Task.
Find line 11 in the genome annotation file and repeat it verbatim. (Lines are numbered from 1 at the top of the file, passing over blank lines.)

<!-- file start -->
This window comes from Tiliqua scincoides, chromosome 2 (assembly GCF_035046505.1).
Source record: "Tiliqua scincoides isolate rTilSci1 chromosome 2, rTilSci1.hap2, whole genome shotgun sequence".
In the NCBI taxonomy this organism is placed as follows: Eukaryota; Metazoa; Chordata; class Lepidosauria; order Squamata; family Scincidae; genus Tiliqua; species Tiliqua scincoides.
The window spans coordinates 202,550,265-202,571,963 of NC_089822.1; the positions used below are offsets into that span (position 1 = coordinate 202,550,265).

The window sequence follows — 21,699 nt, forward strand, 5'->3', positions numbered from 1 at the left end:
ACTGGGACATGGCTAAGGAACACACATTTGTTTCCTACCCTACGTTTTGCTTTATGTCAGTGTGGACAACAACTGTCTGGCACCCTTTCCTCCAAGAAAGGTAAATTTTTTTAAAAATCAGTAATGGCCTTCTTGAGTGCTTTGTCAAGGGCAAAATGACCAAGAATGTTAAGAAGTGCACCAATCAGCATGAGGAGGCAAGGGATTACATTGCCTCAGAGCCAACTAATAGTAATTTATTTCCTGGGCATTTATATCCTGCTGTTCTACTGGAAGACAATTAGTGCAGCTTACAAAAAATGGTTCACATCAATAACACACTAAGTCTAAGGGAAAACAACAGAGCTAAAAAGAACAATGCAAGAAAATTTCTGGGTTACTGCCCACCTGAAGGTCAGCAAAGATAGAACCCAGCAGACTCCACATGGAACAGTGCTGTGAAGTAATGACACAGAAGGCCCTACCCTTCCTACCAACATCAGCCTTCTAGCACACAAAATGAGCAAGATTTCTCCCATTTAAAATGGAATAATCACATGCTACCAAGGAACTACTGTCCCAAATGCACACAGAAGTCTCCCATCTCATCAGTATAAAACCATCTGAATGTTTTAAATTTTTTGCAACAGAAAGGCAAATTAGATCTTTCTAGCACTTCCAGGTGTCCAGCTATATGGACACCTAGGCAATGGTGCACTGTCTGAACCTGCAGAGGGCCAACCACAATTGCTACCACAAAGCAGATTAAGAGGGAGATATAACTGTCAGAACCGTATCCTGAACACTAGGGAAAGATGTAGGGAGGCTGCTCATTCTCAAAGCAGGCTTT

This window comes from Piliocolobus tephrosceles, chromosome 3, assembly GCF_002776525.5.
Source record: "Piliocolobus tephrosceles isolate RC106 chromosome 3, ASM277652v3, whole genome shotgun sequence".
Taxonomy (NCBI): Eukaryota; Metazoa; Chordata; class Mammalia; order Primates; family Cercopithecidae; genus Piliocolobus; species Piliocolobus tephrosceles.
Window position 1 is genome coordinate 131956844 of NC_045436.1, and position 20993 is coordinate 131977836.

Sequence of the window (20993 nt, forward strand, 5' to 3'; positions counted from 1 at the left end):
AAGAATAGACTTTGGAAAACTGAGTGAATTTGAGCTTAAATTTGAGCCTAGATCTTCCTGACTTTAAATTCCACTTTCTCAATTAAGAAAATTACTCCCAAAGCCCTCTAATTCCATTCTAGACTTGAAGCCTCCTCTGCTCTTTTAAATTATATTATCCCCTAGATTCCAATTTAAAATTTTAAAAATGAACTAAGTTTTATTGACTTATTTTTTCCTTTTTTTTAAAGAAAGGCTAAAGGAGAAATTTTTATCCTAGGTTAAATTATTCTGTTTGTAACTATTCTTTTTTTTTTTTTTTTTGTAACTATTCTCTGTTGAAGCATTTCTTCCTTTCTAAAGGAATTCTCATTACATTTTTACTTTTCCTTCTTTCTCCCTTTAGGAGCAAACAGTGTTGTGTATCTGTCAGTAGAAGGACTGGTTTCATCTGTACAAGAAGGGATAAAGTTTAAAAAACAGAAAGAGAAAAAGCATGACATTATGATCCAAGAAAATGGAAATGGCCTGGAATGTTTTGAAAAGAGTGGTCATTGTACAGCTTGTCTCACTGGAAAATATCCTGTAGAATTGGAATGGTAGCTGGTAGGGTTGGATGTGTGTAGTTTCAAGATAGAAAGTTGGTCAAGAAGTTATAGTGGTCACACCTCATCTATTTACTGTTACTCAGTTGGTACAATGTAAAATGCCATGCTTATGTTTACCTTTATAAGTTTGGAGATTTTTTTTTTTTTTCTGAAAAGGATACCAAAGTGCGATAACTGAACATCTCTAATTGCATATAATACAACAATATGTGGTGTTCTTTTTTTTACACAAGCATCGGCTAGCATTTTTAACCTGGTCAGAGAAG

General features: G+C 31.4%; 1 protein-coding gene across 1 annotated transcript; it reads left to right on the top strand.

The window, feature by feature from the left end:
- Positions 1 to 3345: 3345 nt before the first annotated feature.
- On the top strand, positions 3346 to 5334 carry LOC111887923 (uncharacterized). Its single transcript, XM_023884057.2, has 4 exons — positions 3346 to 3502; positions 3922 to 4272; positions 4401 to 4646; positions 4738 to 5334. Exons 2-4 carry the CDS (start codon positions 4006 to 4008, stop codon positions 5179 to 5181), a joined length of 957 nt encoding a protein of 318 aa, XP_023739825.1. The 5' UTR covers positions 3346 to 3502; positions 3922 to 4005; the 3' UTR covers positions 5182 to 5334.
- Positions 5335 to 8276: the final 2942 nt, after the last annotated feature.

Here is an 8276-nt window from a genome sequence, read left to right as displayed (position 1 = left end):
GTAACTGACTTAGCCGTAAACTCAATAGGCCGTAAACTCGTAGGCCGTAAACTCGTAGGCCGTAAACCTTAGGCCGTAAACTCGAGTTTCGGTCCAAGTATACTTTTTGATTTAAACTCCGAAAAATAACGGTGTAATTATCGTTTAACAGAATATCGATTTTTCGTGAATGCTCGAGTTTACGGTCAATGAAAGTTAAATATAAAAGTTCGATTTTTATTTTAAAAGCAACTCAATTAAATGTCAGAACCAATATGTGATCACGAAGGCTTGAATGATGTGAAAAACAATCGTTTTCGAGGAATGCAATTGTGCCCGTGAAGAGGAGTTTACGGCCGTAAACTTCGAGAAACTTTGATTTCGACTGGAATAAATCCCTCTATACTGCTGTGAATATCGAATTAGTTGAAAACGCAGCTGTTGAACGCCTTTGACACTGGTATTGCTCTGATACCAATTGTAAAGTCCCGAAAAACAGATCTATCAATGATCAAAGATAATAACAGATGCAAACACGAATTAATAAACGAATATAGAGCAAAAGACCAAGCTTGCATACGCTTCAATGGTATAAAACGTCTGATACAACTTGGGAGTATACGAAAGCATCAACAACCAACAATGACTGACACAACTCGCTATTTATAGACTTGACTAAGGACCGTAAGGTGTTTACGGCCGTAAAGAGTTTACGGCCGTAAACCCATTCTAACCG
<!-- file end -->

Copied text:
Sequence of the window (20993 nt, forward strand, 5' to 3'; positions counted from 1 at the left end):